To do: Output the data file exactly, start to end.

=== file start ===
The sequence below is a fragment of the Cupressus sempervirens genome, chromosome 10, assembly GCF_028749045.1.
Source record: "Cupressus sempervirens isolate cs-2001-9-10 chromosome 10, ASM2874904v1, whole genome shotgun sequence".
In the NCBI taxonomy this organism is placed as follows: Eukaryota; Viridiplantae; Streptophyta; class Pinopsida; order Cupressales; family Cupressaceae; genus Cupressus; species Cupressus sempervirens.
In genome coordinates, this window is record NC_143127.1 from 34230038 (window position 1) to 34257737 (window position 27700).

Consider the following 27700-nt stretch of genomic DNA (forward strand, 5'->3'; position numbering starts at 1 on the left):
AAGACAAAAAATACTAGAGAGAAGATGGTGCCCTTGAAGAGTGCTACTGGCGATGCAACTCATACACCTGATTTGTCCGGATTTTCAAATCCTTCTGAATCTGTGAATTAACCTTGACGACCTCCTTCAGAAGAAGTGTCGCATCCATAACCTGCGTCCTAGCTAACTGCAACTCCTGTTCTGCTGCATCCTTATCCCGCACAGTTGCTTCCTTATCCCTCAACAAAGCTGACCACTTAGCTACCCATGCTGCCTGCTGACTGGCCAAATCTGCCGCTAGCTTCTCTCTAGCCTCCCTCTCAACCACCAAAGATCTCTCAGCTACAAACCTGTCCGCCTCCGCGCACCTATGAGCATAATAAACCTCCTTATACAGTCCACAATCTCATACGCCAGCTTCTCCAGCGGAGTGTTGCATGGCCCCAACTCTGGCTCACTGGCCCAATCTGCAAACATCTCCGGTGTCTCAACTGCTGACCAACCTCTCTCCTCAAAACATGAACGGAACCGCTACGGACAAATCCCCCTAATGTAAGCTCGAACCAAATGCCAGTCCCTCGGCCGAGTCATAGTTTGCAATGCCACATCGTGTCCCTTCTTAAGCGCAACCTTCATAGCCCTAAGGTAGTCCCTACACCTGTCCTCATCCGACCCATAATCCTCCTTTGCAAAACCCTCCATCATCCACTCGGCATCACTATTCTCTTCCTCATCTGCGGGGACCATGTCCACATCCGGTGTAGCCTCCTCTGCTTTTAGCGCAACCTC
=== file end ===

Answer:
The sequence below is a fragment of the Cupressus sempervirens genome, chromosome 10, assembly GCF_028749045.1.
Source record: "Cupressus sempervirens isolate cs-2001-9-10 chromosome 10, ASM2874904v1, whole genome shotgun sequence".
In the NCBI taxonomy this organism is placed as follows: Eukaryota; Viridiplantae; Streptophyta; class Pinopsida; order Cupressales; family Cupressaceae; genus Cupressus; species Cupressus sempervirens.
In genome coordinates, this window is record NC_143127.1 from 34230038 (window position 1) to 34257737 (window position 27700).

Consider the following 27700-nt stretch of genomic DNA (forward strand, 5'->3'; position numbering starts at 1 on the left):
AAGACAAAAAATACTAGAGAGAAGATGGTGCCCTTGAAGAGTGCTACTGGCGATGCAACTCATACACCTGATTTGTCCGGATTTTCAAATCCTTCTGAATCTGTGAATTAACCTTGACGACCTCCTTCAGAAGAAGTGTCGCATCCATAACCTGCGTCCTAGCTAACTGCAACTCCTGTTCTGCTGCATCCTTATCCCGCACAGTTGCTTCCTTATCCCTCAACAAAGCTGACCACTTAGCTACCCATGCTGCCTGCTGACTGGCCAAATCTGCCGCTAGCTTCTCTCTAGCCTCCCTCTCAACCACCAAAGATCTCTCAGCTACAAACCTGTCCGCCTCCGCGCACCTATGAGCATAATAAACCTCCTTATACAGTCCACAATCTCATACGCCAGCTTCTCCAGCGGAGTGTTGCATGGCCCCAACTCTGGCTCACTGGCCCAATCTGCAAACATCTCCGGTGTCTCAACTGCTGACCAACCTCTCTCCTCAAAACATGAACGGAACCGCTACGGACAAATCCCCCTAATGTAAGCTCGAACCAAATGCCAGTCCCTCGGCCGAGTCATAGTTTGCAATGCCACATCGTGTCCCTTCTTAAGCGCAACCTTCATAGCCCTAAGGTAGTCCCTACACCTGTCCTCATCCGACCCATAATCCTCCTTTGCAAAACCCTCCATCATCCACTCGGCATCACTATTCTCTTCCTCATCTGCGGGGACCATGTCCACATCCGGTGTAGCCTCCTCTGCTTTTAGCGCAACCTC